A report by the Government’s Social Mobility Commission found that despite high educational achievement, ethnic minorities, in particular, Muslim women, were not reaping the rewards of their hard work at school.
The report, published on December 28, was underpinned by a wide-ranging academic study and found discrimination against gender and ethnic minority groups in the labour market to be one of the factors behind their lower than expected success at work.
“Returns on education in the form of earnings are relatively low for all ethnic minority groups, and especially so for British-Bangladeshi, Pakistani and Muslim Black African women” according to the report.
The report pointed out that there was “an increase in educational attainment for Pakistani/Bangladeshi pupils” and an improvement in performance “at a more rapid rate than other ethnic groups in recent years at almost every key stage of education. Almost half of Bangladeshi and over a third of Pakistani young people from the poorest quintile go to university”. But according to the report, “This is not yet reflected in labour market outcomes, particularly for women, where British Bangladeshi and Pakistani women earn less than their counterparts from other ethnic minority groups.”
While the affluence gap in the white population can be explained by a difference in educational attainment, the lack of social mobility among the BME population is less understandable. The commission’s Chair, Alan Milburn, said that it was concerning that people who were doing well at school were still missing out in the workplace. He called for urgent action to break down barriers: “The British social mobility promise is that hard work will be rewarded. This research suggests that promise is being broken for too many people in our society.”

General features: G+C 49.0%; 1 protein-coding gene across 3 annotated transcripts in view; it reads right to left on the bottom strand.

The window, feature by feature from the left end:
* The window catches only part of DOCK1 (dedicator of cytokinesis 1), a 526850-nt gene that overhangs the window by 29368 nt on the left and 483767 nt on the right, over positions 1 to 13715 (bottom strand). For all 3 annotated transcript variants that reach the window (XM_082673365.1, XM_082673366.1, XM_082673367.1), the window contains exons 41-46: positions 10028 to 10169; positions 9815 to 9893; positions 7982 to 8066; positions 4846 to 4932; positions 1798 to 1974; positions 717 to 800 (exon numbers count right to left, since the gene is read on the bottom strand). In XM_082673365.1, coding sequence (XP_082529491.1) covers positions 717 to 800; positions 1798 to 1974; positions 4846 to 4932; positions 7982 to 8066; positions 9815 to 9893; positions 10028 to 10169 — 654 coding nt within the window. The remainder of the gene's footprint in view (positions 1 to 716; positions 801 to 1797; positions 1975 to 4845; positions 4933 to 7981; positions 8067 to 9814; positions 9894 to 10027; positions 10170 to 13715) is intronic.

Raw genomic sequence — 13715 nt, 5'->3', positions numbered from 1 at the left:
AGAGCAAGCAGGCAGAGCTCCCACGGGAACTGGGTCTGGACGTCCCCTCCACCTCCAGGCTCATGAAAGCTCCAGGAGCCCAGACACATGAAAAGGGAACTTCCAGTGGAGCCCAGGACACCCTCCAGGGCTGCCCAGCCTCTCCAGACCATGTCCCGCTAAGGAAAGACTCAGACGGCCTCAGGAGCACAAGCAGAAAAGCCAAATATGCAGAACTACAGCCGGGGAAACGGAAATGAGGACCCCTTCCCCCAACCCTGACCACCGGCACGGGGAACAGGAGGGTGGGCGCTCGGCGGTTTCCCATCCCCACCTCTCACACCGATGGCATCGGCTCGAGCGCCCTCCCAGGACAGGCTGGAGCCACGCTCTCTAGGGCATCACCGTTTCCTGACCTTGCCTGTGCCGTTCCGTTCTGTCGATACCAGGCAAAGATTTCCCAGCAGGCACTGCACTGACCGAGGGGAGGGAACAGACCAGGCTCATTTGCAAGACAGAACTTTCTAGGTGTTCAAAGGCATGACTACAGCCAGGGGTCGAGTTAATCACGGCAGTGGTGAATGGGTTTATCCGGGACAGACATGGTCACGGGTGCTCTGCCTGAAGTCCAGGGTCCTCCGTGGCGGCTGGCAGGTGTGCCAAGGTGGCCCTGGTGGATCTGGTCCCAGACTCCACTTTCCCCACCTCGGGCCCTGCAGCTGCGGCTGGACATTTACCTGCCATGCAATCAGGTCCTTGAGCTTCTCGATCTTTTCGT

The report noted that: “Young people from Pakistani and Bangladeshi backgrounds are more likely than ever to succeed in education and go on to university, girls even more so than boys. Yet these outcomes are not yet being translated into labour market returns – with unemployment particularly prevalent amongst Bangladeshi women, and both Pakistani men and women are relatively unlikely to secure managerial or professional occupations.”
The report looked into how discrimination can hamper social mobility and found “discrimination in the workplace puts some groups, in particular, Muslim women, at a disadvantage”. Evidence of direct discrimination was cited through studies that highlighted “the greater degree of discrimination experienced by Muslim women, particularly those who display outward symbols of their religion, such as the hijab”.
Indirect discrimination in the form of lower teacher expectation was also cited as a reason for why black boys were falling behind at secondary school.
As a report that is chiefly concerned with social mobility rather than discrimination, it concentrated on the low attainment of white working class groups at school. The researchers suggested that family behaviour was one factor in explaining the trend, citing evidence that white working class parents “tend to be less engaged in their children’s education than other ethnic groups”.
The home environment and cultural norms were also used to explain why Muslim women are behind their male counterparts in the workplace, putting this down to different expectations of gender roles.
When it came to rectifying the striking inequalities faced by Muslim women, the report recommended that “schools, universities and employers should provide carefully targeted support to ensure Muslim women are able to achieve their career ambitions and progress in the workplace.”
“Britain is a long way from having a level playing field of opportunity for all, regardless of gender, ethnicity or background,” said Milburn.